If President Andrej Kiska, whose mandate ends on June 15, established his own political party, he would gain the support of as many as 40 percent of voters.
A poll, carried out by the AKO agency for the private news channel TA3, suggests that the party would certainly be supported by 9 percent of the respondents. 31 percent of respondents said they would probably vote for it.
“I feel hugely committed to this. 40 percent of people can imagine me continuing to be engaged in politics,” Kiska commented on the poll, as quoted by the TASR newswire. “I promised that I would do everything I can to ensure that Slovakia will have a decent and just government after the next parliamentary elections and I will keep that promise.”
New party before the parliamentary elections?
Approximately 36 percent of those taking part would certainly not vote for Kiska’s party and 19 percent would probably not vote for it, according to the poll conducted between March 27 and 28 on 1,000 respondents.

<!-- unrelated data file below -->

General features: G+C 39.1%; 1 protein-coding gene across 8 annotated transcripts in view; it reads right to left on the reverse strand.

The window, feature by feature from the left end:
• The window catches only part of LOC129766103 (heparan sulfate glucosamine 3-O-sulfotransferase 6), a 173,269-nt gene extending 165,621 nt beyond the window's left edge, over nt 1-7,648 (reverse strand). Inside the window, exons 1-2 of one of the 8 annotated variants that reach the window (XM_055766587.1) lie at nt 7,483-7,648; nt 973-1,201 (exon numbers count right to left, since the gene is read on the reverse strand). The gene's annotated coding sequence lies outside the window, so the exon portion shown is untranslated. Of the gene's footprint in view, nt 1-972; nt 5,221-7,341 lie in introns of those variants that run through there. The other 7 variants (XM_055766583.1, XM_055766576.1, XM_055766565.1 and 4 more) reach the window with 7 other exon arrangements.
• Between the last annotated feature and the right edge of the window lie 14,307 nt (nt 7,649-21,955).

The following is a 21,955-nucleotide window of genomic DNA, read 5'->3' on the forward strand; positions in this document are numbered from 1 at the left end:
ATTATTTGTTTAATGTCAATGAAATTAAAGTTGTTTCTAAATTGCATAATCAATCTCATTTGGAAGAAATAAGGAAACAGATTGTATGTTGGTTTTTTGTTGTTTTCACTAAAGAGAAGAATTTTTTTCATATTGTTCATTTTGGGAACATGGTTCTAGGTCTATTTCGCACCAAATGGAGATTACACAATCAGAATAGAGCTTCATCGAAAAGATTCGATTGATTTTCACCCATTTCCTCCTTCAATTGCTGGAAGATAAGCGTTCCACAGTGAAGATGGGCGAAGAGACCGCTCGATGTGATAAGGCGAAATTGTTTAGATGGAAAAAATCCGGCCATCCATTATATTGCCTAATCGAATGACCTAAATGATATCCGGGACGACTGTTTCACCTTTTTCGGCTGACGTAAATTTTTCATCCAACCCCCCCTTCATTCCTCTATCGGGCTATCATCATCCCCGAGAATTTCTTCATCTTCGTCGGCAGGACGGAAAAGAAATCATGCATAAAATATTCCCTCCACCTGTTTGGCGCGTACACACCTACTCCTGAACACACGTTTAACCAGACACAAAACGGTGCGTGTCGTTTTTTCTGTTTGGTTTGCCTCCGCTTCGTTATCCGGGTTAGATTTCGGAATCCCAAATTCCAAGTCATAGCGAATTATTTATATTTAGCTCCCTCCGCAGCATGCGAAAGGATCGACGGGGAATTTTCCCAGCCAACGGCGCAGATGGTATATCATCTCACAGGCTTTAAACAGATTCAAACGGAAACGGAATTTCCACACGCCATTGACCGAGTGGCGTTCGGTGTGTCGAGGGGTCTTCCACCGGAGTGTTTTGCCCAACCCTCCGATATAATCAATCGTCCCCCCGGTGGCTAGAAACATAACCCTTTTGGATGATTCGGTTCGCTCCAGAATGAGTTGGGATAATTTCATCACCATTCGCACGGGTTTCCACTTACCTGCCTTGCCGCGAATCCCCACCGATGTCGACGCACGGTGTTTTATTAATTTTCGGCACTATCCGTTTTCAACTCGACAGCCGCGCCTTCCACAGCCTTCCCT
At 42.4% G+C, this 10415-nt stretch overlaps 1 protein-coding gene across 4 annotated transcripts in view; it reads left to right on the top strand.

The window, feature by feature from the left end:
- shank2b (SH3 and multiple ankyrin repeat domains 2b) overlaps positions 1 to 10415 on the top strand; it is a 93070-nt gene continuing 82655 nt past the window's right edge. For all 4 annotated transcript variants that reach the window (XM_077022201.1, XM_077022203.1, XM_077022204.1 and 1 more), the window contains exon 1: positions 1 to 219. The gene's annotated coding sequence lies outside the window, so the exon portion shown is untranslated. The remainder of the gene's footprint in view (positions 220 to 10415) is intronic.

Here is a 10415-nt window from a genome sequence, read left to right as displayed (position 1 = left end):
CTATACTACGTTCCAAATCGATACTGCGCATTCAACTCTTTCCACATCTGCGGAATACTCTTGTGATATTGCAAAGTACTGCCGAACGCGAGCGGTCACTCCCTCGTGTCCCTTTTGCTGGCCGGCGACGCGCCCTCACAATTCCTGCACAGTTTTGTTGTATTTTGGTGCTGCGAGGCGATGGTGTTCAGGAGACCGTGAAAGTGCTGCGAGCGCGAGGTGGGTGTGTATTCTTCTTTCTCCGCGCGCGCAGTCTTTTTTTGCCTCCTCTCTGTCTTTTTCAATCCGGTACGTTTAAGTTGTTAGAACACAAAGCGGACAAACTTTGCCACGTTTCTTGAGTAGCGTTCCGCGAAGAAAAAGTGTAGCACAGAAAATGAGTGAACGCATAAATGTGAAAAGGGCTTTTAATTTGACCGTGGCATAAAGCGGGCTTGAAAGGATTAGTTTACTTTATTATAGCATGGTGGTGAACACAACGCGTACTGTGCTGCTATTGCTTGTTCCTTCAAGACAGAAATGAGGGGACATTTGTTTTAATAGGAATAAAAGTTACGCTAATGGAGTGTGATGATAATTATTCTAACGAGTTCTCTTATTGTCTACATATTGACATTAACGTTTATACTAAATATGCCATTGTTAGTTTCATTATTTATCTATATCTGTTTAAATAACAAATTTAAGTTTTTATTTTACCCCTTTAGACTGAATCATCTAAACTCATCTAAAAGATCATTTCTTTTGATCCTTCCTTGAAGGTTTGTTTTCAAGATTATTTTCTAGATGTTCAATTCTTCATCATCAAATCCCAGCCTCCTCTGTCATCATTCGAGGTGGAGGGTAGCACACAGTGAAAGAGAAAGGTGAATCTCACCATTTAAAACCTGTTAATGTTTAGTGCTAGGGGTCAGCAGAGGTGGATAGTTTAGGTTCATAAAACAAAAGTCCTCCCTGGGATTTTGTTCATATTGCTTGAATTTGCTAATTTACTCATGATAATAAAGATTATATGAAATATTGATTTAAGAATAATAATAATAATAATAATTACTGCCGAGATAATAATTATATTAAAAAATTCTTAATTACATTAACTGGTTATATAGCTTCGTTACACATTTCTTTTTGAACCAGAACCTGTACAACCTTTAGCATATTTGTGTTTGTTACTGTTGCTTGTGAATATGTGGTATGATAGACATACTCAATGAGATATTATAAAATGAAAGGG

There is a demand for a party that would represent the right-wing voter, especially the more conservative ones, political analyst Aneta Világi told the Sme daily.
Kiska said in an interview with the Denník N daily that he would reveal the details of his project after leaving his presidential post. Not only the voters are curious, but the political parties also want to know what political issues will be competing for the trust of the voters in the general election scheduled for spring 2020.
Ivan Štefunko, chairman of the non-parliamentary Progressive Slovakia party, for example, on election night sent a message, via social media, to Kiska saying that he should not establish a new party. Štefunko later told Sme that he was only teasing.
1. Apr 2019 at 22:16 | Compiled by Spectator staff